Stuart Dim died last month.
That name that will mean nothing to most folks reading this – with a few exceptions, like my good friend and old colleague Marion (Art, to many here) Ellis, a fellow alum of The Charlotte Observer in the 1970s.
One day last week, a 37-year-old Durham man was gunned down at midday on North Hyde Park Avenue in East Durham.
Watching the weekly arrest of protesters at the General Assembly the past several Monday evenings, I’ve been struck by how many of those going to jail seem to be, well, sort of my age.
Have you been to the Ninth Street area lately?
What's going on here?
By coincidence or terrible karma, the unsettling developments on the free expression of ideas, open government and our ability to monitor that government are reason for concern and anger.
For weeks now, publishers, editors and the N.C. Press Association have been trying to forestall several initiatives in the General Assembly to loosen or eliminate requirements that local governments publish legal notices -- on new ordinances, public hearings, board and commission meetings and the like -- in general-circulation newers where people can see and are accustomed to seeing them. Lawmakers this session appear poised to reject those efforts but, the recent past suggests that those who want to make it more difficult for people to find these notices will keep trying.
I heard a great story from a former colleague last week, a story of small but telling measures to tackle seemingly overwhelming challenges.
For all of downtown Durham’s exploding renaissance in the past decade or so, there’s been one area lagging a bit more than downtown’s many fans and boosters would like.
An old and well-worn cliché has it that watching a legislative body in action is like watching sausage being made.
A couple years ago, The New York Times ran a delightful article in which it talked to a group of people who take considerable umbrage at that comparison.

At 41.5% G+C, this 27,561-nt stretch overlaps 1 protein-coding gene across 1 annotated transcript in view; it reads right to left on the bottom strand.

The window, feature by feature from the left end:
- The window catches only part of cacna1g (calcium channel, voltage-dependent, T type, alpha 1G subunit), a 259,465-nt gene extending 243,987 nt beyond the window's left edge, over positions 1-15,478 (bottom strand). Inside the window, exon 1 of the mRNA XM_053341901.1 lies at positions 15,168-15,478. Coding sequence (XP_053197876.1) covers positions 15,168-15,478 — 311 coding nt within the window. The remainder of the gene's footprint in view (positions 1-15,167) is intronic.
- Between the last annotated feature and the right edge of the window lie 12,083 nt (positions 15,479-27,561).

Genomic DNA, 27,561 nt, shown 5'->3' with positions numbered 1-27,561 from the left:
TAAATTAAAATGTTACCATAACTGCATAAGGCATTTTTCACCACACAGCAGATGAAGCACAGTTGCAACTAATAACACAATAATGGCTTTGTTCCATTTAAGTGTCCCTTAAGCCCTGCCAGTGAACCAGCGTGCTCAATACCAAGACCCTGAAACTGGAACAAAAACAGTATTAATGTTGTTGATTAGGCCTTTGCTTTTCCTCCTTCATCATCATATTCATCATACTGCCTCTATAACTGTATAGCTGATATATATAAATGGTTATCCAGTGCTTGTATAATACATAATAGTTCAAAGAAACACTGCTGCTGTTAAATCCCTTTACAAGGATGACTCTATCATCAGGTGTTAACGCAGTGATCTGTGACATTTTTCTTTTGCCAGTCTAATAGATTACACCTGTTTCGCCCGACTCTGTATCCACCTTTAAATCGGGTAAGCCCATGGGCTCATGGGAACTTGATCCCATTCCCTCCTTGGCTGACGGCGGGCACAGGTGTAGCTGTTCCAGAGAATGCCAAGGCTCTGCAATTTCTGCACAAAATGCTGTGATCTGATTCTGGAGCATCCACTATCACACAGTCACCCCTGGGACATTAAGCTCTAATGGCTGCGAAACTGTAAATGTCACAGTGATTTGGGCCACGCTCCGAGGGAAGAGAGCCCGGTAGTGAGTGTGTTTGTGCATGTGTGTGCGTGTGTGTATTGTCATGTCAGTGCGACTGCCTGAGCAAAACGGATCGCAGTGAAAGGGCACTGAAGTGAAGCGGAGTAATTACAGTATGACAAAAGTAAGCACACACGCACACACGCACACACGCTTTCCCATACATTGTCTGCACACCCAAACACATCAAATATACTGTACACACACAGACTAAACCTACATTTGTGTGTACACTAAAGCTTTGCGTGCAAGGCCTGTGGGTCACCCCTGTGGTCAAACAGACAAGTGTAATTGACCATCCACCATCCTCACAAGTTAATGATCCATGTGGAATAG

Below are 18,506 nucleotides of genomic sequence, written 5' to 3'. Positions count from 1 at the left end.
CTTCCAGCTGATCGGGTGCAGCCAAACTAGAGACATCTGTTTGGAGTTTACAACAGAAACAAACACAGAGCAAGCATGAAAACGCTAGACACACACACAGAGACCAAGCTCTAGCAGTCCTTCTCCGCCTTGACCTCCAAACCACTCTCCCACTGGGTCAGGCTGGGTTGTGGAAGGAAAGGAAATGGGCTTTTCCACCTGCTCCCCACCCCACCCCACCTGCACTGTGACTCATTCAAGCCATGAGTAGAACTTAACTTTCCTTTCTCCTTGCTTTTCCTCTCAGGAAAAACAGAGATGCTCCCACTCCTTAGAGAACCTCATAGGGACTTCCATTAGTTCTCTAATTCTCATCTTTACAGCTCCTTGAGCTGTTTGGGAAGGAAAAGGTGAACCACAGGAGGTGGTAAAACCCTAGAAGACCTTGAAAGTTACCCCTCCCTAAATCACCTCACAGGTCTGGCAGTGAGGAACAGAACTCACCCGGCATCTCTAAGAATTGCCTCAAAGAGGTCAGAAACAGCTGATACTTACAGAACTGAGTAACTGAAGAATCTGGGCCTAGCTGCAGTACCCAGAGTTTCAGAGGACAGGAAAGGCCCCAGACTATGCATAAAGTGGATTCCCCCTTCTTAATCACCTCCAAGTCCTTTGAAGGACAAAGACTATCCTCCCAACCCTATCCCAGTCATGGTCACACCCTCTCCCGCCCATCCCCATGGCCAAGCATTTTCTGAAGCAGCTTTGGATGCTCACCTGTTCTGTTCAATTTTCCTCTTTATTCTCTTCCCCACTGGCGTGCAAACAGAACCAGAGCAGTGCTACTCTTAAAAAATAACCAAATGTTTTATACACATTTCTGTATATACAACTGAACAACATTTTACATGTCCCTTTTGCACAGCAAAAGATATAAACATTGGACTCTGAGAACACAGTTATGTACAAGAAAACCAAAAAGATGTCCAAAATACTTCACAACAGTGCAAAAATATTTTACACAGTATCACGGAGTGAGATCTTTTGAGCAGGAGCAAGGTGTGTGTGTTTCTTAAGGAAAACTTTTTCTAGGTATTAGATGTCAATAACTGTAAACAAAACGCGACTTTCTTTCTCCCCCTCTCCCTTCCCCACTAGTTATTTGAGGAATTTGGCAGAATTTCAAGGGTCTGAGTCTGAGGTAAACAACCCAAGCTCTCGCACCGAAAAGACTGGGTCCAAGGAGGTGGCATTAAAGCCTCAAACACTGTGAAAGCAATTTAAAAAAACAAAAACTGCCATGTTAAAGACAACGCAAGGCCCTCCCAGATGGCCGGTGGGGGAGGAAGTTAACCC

They weren’t legislators. They were sausage-makers.
It’s time to talk about the great work of some colleagues – and about one who will be hanging up his press pass this week.
North Carolina’s budget woes have come to this: We’re closing the James K. Polk Birthplace historic site.
Durham has always enjoyed robust civic engagement. Tenacity and inventiveness are admired and dissected much like Final Four basketball performance.
I glanced absent-mindedly, as a meeting slogged on, at the brown 10x13-inch envelope in front me.
“Interdepartment Delivery” it said – with 50 rows of address lines covering both sides. A fixture of every newspaper where I’ve worked and I presume of countless other businesses, the envelopes move papers, documents and the like from person to person, office to office.
As time wound down in Duke University’s victory over Virginia Tech Tuesday night, the three Blue Devil seniors exited the game, one by one, to resounding ovations from the Cameron Indoor Stadium faithful.
Careful readers may have noticed a new name on our “masthead” – the box at the top of the editorial page with the newspaper’s name and that of the publisher, editor and news editor.
The gentlemen sitting next to me at a luncheon last week had a familiar story.
A native of North Dakota, he’d moved to the Triangle a decade ago from Detroit. Unfamiliar with the area, he’d initially settled in Morrisville. But within a couple of years, he and his spouse were looking at houses in Durham because they liked the city’s vibrancy – then, just beginning to hit the stride we’ve become so familiar with in the past few years.